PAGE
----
Health & Wellbeing

Drug-Free Solution from for insomnia sufferers

Drug-Free Solution from for insomnia sufferers
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February 12, 2006 Approximately 30 million Americans suffer from chronic insomnia. Many of these people do not seek help for their sleep problems, while others rely on medications to help them sleep. Unfortunately, most of these approaches are not long-term solutions. The National Institutes of Health (NIH) released a State-of-the-Science statement concluding that cognitive behavioral therapy (CBT) is one of the most effective long-term treatments for chronic insomnia. In the past, insomnia sufferers have not had the option of behavioral therapy in the comfort of their homes. A new product called SleepKey is designed to bridge this gap by delivering CBT as a self-help modality.

SleepKey is a small handheld computer that works by first learning the user's unique sleep pattern and then applying behavioral principles to modify and consolidate sleep behavior. SleepKey utilizes active sleep sampling to determine the user's sleep pattern.

The SleepKey system produces a low tone or vibration periodically throughout the night, and determines whether the user is asleep based on a response to these prompts. After assessing the user's sleep pattern for 7 days, SleepKey schedules a bedtime each night based on a sleep restriction algorithm used by sleep clinicians. As the percentage of time asleep improves, the time to bed is gradually adjusted until the user is getting a full night's sleep. By restricting the time in bed and prompting the user to get out of bed if not asleep after a period of time, SleepKey helps users break the associations of the bed being a place of restlessness rather than a place for sleeping.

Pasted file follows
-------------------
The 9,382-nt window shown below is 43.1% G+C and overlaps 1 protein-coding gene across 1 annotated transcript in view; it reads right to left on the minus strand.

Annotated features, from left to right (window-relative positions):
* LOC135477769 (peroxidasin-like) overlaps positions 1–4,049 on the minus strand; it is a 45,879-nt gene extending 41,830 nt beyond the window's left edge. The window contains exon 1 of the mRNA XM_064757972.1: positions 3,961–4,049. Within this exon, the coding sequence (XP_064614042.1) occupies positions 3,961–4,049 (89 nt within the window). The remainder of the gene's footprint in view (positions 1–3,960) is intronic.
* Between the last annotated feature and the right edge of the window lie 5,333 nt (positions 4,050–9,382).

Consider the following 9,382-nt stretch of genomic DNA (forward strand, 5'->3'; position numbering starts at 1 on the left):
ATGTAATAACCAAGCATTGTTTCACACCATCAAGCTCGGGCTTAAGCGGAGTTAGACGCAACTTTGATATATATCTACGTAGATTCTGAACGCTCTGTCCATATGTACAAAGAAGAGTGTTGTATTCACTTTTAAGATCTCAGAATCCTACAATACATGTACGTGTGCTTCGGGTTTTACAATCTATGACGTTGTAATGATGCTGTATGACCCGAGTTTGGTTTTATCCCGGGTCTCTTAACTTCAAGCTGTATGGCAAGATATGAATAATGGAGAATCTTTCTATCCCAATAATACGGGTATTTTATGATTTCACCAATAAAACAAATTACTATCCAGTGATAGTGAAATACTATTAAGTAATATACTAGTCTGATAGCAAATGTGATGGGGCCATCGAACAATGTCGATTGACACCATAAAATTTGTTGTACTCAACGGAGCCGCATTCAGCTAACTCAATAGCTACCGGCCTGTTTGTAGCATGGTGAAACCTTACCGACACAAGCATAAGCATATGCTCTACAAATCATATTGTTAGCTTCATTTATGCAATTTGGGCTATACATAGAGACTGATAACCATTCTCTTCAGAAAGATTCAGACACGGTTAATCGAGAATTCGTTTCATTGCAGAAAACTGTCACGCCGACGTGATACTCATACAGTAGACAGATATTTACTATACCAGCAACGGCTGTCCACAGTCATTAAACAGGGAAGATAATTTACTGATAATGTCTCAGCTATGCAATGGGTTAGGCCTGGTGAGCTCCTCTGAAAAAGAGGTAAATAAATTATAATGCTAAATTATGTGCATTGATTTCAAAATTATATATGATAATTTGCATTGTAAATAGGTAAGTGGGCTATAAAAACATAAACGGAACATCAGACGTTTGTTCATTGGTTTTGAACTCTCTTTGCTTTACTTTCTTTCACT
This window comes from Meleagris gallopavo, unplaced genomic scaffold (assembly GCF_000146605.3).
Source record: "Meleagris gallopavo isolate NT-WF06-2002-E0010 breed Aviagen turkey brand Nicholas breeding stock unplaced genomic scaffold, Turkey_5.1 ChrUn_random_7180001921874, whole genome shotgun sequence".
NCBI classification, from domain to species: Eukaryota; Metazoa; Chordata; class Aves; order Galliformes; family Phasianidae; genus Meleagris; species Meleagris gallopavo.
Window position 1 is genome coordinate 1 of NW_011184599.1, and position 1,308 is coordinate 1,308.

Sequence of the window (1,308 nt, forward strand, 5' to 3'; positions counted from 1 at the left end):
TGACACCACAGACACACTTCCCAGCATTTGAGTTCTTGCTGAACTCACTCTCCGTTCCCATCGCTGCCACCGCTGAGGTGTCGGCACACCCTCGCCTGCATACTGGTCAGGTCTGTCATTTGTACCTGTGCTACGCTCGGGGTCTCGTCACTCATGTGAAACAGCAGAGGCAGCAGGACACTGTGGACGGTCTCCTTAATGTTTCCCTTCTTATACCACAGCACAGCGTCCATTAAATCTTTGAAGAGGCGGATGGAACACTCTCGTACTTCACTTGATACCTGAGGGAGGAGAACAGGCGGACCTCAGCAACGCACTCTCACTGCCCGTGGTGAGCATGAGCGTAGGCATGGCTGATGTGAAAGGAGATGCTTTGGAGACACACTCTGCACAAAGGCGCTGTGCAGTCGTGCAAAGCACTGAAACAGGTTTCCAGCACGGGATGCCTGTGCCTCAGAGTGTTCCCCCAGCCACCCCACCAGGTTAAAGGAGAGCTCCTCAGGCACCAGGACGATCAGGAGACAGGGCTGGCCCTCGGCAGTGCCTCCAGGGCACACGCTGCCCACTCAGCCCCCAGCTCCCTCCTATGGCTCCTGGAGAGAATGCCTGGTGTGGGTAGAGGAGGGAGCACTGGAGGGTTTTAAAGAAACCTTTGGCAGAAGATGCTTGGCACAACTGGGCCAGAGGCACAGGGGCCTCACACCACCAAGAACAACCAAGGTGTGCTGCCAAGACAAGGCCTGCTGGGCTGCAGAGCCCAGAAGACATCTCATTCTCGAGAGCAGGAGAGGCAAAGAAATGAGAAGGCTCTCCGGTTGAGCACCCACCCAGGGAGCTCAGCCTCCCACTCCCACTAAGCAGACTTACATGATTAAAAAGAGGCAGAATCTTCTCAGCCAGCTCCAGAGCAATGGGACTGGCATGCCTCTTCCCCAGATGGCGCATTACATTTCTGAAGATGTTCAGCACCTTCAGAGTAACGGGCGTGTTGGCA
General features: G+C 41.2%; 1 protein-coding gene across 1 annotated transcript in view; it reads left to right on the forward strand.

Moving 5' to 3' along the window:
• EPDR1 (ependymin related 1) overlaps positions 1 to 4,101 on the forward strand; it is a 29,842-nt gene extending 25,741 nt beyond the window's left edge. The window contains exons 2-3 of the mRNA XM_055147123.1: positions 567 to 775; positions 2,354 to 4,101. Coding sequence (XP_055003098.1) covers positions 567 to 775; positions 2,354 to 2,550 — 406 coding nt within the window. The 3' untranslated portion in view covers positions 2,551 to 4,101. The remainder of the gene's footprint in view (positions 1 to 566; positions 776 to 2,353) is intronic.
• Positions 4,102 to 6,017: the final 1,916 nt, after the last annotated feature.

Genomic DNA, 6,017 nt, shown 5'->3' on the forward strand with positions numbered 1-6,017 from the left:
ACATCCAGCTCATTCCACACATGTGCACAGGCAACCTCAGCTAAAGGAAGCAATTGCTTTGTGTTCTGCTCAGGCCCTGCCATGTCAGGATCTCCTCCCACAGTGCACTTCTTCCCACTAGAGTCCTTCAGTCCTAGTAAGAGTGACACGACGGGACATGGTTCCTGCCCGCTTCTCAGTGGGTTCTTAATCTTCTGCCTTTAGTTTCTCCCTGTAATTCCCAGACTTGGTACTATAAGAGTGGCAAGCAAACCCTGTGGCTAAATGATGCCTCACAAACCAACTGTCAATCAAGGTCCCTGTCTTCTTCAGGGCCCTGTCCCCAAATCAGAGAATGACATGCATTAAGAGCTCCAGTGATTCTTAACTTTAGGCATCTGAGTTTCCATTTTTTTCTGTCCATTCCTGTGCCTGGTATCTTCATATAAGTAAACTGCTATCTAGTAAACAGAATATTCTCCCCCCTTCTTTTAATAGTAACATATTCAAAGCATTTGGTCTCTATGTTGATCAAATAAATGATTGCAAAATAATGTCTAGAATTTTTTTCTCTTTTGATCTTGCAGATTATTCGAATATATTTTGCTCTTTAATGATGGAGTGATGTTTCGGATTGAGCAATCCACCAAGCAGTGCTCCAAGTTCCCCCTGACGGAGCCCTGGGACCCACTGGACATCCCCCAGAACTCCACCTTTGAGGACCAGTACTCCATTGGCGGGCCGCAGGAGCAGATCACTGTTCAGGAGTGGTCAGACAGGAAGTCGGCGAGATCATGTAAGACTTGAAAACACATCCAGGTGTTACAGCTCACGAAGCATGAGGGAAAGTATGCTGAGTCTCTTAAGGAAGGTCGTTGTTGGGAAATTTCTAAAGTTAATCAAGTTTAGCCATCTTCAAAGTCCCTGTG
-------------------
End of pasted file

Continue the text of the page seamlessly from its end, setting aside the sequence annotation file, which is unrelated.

SleepKey is scientifically based and its development was funded in part with grants from the National Heart, Lung, and Blood Institute of the National Institutes of Health. SleepKey has been shown in two studies to quickly improve several measures of sleep quality. The development of SleepKey was led by Dr. William T. Riley, Director of Research of PICS in consultation with leading authorities on the behavioral treatment of insomnia including Dr. Charles Morin of Universite Laval and Dr. Jack Edinger of Duke University.

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